A research assistant may have hit on a faster, cheaper way to test for HIV.

A 15 year old high school student is being praised for her work on a new HIV test, in which a drop of blood is placed on a chip to receive a near instantaneous response.

The device could allow a person find out if they are infected though a process only slightly more difficult than a pregnancy test.

Year 10 student Nicole Ticea was a large part of the latest investigations, working in the lab at Canada’s Simon Fraser University as part of a collaboration program.

The simple HIV test uses Isothermic Nucleic Acid Amplification, which has been effective in identifying other viral infections, but it has now been applied to HIV for the first time.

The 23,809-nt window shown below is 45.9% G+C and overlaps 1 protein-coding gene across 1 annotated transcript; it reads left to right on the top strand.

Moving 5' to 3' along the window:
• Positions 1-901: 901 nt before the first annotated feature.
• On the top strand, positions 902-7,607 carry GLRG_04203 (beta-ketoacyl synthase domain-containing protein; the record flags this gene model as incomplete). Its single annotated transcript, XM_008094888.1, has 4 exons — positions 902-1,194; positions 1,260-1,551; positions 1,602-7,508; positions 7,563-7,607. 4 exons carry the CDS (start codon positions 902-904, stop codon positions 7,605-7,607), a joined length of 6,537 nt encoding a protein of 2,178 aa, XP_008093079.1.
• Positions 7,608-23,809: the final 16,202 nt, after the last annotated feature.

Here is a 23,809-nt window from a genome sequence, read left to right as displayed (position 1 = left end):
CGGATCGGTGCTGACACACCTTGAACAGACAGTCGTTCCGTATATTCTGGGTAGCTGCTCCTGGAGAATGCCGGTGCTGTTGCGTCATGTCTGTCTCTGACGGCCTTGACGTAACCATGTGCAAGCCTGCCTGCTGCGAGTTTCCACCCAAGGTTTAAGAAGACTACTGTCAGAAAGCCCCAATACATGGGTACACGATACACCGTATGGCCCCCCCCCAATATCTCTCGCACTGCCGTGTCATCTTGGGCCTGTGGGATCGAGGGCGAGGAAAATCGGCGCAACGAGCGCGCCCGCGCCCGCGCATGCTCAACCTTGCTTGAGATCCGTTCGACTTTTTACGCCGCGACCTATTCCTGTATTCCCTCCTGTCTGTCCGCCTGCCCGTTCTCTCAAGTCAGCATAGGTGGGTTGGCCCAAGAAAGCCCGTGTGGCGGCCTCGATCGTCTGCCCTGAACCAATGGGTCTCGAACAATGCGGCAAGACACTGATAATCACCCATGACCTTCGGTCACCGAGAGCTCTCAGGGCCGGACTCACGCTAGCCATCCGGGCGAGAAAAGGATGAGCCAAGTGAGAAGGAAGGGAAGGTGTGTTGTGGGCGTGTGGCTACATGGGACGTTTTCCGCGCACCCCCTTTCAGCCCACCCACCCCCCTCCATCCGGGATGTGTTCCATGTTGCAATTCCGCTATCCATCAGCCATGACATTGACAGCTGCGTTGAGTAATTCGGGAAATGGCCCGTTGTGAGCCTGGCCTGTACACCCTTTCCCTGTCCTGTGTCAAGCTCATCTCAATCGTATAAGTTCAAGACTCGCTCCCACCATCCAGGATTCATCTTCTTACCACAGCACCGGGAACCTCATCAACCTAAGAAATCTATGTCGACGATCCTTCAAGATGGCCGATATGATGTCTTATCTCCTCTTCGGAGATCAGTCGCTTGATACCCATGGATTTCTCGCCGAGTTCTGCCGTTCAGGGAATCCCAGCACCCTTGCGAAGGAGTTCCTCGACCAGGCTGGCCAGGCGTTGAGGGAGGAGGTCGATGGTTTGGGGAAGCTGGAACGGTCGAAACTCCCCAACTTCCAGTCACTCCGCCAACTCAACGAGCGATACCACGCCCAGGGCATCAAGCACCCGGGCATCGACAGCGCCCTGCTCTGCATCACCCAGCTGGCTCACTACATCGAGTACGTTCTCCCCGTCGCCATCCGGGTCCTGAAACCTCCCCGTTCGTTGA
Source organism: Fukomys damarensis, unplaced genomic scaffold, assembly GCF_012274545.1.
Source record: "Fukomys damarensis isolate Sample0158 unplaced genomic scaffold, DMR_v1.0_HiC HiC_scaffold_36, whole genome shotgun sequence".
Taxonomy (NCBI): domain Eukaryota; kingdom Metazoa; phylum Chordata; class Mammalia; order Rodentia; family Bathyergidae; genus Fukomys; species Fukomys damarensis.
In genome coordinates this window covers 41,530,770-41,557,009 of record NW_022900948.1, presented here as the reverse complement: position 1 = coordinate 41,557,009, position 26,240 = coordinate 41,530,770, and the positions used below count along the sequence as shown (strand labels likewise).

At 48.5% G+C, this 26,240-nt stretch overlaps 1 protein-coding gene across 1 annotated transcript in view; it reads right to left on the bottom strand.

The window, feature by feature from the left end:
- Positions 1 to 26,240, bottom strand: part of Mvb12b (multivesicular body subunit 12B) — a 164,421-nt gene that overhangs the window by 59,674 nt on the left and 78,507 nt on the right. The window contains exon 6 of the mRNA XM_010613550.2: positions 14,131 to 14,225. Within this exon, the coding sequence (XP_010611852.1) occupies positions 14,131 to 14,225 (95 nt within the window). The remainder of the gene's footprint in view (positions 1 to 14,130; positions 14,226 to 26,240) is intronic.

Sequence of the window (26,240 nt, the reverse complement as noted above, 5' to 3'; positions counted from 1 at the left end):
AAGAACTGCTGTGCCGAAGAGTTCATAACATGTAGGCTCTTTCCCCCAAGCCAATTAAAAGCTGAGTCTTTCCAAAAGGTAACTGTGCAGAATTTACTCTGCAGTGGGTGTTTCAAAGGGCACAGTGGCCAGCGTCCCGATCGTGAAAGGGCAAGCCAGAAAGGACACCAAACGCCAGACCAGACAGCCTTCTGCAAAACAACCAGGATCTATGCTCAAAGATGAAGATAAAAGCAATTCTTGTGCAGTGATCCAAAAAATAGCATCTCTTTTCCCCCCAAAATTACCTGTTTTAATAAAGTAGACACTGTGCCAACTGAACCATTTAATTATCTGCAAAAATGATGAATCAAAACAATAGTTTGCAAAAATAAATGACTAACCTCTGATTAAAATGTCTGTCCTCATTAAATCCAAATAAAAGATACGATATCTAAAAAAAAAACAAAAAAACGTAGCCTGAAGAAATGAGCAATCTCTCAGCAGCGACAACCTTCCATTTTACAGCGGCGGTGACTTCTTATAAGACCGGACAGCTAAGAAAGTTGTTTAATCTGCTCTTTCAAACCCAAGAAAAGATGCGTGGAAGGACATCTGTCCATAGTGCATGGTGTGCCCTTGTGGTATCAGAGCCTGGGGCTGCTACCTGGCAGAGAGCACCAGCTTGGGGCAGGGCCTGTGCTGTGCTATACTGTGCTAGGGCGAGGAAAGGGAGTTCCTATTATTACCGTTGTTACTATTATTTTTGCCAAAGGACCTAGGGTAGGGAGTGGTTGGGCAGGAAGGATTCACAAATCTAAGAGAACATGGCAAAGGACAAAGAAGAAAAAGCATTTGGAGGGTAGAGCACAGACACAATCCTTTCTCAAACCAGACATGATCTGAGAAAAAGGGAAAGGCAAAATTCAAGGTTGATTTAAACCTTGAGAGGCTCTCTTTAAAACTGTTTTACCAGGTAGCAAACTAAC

Rather than looking for antibodies to HIV, as the majority of existing tests do, this method amplifies the virus itself.

The better target removes the window during which people are infected, but still show up as negative on antibody tests because the immune system has yet to respond. Existing viral amplification tests for HIV are expensive and time consuming.

Ms Ticea worked with Associate Professor Mark Brockman and graduate student Gursev Anmole, as part of the high school-research linking program.

The test won Ticea first place in the British Columbia 2014 Regional Sanofi BioGENEius Challenge, a contest for high school students to produce biotechnology projects.

The new test is still quite a way from widespread use, with more stringent review of reliability needed. There are a number of HIV testing mechanisms already, but none are considered perfect. Insiders say the latest work could easily find a niche and a strong need.